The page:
The Old-New Synagogue and the Golem of Prague

I was lucky to visit Prague just as I was editing The Artifact Hunters, and we spent four days researching for Isaac’s backstory and childhood experiences. Prague is a beautiful city, occupied by the Nazis, who turned the country into a “Protectorate”.

The Old-New Synagogue and Josefov

Terezin in morning fog. An eerie sight of the graveyard of prisoners next to the camp.

Isaac Wolf, my main character in The Artifact Hunters, is a secular Jewish boy growing up in the Josefov sector of Prague, Czechoslovakia (now the Czech Republic). Before the Nazis occupied the country in 1939 Isaac would have been very familiar with the Old-New Synagogue, but the Nazis closed it during the occupation. Built in 1270, it is the oldest surviving synagogue in Europe. I don’t have a picture good enough to share – it is a small old building.

Of course, the Nazis dealt harshly with the Jewish people of Czechoslovakia. We also visited the concentration camp of Terezin outside of Prague, a haunting experience. The book by Michael Gruenbaum in my Resources, below, is set in Terezin.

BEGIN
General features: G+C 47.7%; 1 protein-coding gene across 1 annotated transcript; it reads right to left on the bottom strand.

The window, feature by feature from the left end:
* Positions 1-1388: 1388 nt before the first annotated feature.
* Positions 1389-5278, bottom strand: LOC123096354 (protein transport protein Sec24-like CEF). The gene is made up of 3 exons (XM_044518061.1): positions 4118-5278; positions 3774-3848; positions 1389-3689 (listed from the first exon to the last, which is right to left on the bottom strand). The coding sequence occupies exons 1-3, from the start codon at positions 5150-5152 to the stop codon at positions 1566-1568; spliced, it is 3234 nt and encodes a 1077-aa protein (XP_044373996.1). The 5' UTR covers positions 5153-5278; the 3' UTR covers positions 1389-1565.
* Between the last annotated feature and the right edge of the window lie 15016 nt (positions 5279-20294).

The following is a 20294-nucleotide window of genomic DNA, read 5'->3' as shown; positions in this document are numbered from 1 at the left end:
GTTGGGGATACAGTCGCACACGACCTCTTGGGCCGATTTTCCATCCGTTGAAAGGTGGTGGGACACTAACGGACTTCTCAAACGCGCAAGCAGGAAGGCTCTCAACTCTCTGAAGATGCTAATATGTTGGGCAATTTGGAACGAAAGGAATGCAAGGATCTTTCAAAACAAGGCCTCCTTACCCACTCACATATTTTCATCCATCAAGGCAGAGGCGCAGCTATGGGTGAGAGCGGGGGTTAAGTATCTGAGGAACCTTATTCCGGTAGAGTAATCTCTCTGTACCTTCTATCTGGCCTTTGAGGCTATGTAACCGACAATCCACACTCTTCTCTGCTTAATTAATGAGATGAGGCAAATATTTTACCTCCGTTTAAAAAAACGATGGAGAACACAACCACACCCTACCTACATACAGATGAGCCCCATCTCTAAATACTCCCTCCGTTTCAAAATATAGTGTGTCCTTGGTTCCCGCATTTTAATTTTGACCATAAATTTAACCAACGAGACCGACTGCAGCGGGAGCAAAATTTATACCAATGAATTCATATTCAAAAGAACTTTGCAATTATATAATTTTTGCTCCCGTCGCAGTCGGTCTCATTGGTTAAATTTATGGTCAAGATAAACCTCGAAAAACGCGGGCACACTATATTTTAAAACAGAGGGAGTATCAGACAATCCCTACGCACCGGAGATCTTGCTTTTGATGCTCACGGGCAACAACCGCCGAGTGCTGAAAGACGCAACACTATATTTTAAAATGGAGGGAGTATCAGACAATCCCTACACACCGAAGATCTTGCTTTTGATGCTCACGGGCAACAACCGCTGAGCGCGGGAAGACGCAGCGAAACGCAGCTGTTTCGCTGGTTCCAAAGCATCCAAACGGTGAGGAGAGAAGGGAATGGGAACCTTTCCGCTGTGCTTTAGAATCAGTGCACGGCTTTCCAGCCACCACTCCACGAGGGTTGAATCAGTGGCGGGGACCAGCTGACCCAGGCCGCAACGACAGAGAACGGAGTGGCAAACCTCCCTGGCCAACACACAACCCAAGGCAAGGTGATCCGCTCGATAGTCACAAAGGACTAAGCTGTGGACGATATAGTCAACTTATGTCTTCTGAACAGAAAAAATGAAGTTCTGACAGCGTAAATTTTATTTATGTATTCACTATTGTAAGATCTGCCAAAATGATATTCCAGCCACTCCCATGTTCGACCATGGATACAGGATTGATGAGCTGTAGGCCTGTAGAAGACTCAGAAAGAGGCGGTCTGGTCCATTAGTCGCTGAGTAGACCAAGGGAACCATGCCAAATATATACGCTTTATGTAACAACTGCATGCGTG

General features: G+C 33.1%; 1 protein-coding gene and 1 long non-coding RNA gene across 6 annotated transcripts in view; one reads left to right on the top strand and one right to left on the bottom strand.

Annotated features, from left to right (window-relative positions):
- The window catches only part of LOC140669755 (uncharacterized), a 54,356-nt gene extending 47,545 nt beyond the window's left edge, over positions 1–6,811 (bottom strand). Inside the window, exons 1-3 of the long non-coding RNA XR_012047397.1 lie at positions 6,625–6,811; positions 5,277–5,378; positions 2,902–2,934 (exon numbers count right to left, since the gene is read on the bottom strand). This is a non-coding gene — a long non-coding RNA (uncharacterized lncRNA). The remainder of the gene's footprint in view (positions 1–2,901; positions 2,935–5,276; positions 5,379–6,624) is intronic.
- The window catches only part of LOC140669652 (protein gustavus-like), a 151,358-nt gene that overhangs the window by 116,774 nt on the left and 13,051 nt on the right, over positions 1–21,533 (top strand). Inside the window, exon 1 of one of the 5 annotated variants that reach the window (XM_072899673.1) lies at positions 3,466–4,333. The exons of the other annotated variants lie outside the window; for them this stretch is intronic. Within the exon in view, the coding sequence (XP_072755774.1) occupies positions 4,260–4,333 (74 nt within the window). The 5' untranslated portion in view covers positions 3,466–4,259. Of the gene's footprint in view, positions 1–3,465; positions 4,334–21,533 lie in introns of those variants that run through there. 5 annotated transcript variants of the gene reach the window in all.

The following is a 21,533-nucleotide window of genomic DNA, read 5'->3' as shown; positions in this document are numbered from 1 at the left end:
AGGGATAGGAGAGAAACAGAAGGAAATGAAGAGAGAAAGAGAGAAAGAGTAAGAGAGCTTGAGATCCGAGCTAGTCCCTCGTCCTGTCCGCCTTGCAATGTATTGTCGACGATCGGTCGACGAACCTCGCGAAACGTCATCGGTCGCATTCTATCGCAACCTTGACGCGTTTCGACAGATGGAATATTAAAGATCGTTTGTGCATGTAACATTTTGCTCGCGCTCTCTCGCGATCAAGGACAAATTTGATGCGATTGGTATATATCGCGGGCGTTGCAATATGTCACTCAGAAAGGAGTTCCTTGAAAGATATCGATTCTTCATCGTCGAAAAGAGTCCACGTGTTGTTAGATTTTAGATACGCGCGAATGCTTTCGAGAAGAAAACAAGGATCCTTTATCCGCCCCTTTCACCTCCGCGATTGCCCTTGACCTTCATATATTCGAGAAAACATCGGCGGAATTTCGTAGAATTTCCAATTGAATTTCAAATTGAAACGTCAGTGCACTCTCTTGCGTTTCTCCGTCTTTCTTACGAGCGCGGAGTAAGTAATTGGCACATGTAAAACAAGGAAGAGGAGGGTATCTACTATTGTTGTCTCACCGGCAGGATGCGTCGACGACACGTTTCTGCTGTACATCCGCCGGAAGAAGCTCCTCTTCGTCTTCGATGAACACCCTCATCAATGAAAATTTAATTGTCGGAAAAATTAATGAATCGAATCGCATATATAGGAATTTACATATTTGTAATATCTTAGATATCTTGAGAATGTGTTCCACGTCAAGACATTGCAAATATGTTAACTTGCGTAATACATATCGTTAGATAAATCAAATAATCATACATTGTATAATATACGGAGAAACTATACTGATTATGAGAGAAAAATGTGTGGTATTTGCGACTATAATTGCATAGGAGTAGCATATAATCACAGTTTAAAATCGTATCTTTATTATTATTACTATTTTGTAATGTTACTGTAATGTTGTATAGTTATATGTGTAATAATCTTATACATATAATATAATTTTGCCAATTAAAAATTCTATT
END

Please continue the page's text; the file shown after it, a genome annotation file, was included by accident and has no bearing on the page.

Stumbling stones in Prague.

One of the things that caught my attention while we toured the Josefov sector was something called “stumbling stones”. The streets of Prague are still largely paved with rough ancient cobbles. The stumbling stones were made to commemorate those who were victims of the Nazi regime, and are brass replacements for the cobbles, and inscribed with the names of the dead.

The Golem of Prague

A view of the cemetery in Josefov, which frightened Isaac in my story. It is odd – people were interred over the centuries on top of previous generations.

The Synagogue also contains a mystery of sorts. Legend has it that in 1580 Rabbi Judah Loew ben Bezalel made a creature out of clay and brought it to life by placing the sacred name of God, written on parchment, in the mouth of the creature which he called the Golem (other stories say that he inscribed a word on the creature’s forehead, but the result was the same). He made the Golem to protect the Jewish people of his time from persecution.

But the Golem became an out-of-control monster, killing at random, so the Rabbi tricked his creation, removed the parchment, and the Golem fell to pieces. It is said that Rabbi Loew placed those pieces of the Golem in the attic of the Old-New Synagogue, where it remains today.


Somewhere There Is Still A Sun, by Michael Gruenbaum with Todd Hasak-Lowy, Aladdin, 2017.

“A Legendary Protector Formed From a Lump of Clay and a Mound of Terror”, by Edward Rothstein, The New York Times, September 11, 2006.

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